As far as Monk’s saw mill, distant about thirteen miles from Mansfield , and situated in comparatively settled country, no difficulty arose about the route. On arrival there a guide was necessary, and Mr Pewtress called up Mr Monk, told him of the murders, and asked him for direction and assistance. It was then about half past nine. Rain was falling in torrents and the night was pitchy dark. Mr Monk at once consented to guide the party to Stringy Bark Creek, also inducing two of his men to join it; and at ten o’clock the searchers resumed their journey, riding in melancholy silence in single file through the forest, with no sound but the rain pattering on the leaves, an occasional mournful cry of a mopoke, or the crashing of a wallaby through the undergrowth. None but bushmen born and bred could have steered a course through such country on such a night; but under Monk’s leadership the creek was reached some time after midnight, and dismounting from their horses the party began their search for the bodies. Only the police inspector, the constables and one volunteer entered upon this melancholy work, the other men waiting with the horses about a quarter of mile from the camp. The bodies of Lonigan and Scanlon were soon discovered where they had fallen in the comparatively open ground. Striking matches to examine them, the police were able to see that they had both been shot in several places, and that they lay upon their backs; while their pockets, which were turned inside out, had been rifled of everything they contained. No signs were seen of Kennedy, and recognising that further search by night was useless, the police sat down upon a log—the same log from which M’Intyre had seen his comrades approaching a few hours before, and waited for daylight. Then the other men came up and inspected the dead bodies and the camp, before making search for Kennedy.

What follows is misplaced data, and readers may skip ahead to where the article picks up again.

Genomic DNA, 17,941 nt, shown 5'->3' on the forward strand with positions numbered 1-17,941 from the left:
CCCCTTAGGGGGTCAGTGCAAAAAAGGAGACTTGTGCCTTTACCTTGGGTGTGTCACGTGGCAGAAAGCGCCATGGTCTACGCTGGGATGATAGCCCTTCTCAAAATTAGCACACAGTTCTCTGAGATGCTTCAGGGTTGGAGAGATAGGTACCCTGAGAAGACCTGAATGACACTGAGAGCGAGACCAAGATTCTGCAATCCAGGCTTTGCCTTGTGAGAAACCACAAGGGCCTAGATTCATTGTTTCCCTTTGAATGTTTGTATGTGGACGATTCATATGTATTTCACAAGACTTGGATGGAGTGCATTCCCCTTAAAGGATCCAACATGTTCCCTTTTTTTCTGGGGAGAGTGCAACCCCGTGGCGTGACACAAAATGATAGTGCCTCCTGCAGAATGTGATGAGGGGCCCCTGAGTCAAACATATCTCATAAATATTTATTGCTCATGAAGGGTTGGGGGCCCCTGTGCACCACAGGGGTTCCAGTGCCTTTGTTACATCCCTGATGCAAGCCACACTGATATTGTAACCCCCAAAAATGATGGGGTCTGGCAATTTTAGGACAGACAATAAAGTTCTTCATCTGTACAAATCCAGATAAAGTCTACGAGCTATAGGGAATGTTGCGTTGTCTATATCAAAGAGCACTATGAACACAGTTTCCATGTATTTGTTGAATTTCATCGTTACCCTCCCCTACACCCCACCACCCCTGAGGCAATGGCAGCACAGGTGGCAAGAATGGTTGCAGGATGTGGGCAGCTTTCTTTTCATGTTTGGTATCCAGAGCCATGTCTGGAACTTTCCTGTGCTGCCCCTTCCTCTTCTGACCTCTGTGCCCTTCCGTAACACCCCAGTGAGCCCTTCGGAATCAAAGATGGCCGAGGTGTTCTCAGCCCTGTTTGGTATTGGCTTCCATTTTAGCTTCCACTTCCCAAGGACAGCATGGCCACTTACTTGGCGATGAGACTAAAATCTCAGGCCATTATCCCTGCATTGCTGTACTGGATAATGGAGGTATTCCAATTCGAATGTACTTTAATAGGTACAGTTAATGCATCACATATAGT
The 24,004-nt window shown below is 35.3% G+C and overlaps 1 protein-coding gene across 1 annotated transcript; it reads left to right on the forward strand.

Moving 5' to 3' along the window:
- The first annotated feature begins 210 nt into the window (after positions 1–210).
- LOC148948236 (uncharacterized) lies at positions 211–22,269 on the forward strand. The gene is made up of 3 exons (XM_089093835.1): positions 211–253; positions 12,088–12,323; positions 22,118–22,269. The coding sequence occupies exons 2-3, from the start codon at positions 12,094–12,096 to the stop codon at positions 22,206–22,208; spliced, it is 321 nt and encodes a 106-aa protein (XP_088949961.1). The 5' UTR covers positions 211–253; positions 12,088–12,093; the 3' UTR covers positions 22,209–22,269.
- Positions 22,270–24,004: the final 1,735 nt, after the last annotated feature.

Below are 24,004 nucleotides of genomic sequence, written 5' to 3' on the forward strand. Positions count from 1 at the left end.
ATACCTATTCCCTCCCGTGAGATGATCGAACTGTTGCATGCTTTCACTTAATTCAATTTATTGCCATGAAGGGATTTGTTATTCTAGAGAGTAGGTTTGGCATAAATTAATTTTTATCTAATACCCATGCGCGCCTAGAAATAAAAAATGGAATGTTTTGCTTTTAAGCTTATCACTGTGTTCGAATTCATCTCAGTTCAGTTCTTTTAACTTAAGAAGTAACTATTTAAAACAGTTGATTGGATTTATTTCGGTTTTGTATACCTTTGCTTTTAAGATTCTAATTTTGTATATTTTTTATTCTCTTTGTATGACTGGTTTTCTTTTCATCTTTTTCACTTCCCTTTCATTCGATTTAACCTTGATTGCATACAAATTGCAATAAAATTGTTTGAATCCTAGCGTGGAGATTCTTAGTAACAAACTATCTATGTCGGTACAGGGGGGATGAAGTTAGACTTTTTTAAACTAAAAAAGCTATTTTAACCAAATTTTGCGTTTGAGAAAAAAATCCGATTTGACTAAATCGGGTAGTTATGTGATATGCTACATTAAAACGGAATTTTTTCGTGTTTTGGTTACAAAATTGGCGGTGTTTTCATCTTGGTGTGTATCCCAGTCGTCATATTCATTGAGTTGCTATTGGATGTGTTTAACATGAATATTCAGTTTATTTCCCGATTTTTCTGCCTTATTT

Ashes where the tent had stood showed that it had been burnt down, and all the property possessed by the police had been either removed or destroyed by the bushrangers. The horses, which, next to the firearms, were the prize most coveted by the Kellys, were, of course, nowhere to be seen.
For a long time, with heavy rain falling, the search party diligently beat through the scrub and grass trees searching for Kennedy, whom they had little hope of finding alive, but neither were they able to discover his body, and at last Sub Inspector Pewtress gave orders for a start upon the journey home. Dr Reynolds had examined the bodies of the murdered men and assured himself that by no possibility could any life be left in them, so nothing remained but to convey them back to Mansfield for inquest and burial. How to carry them was a question which presented some difficulty; but the police inspector, who had puzzled the men at the saw mill by asking for a rope, had foreseen the task in hand. The bodies were roped together, and slung like packs, one on either side a horse’s back. The horse chosen to carry this burden seemed to have some instinctive horror of travelling with it. The weight did not trouble him; but, looking backward, he could see his ghastly load; and eventually he was only persuaded to stir from the spot where he stood when blindfolded by Mr Pewtress.
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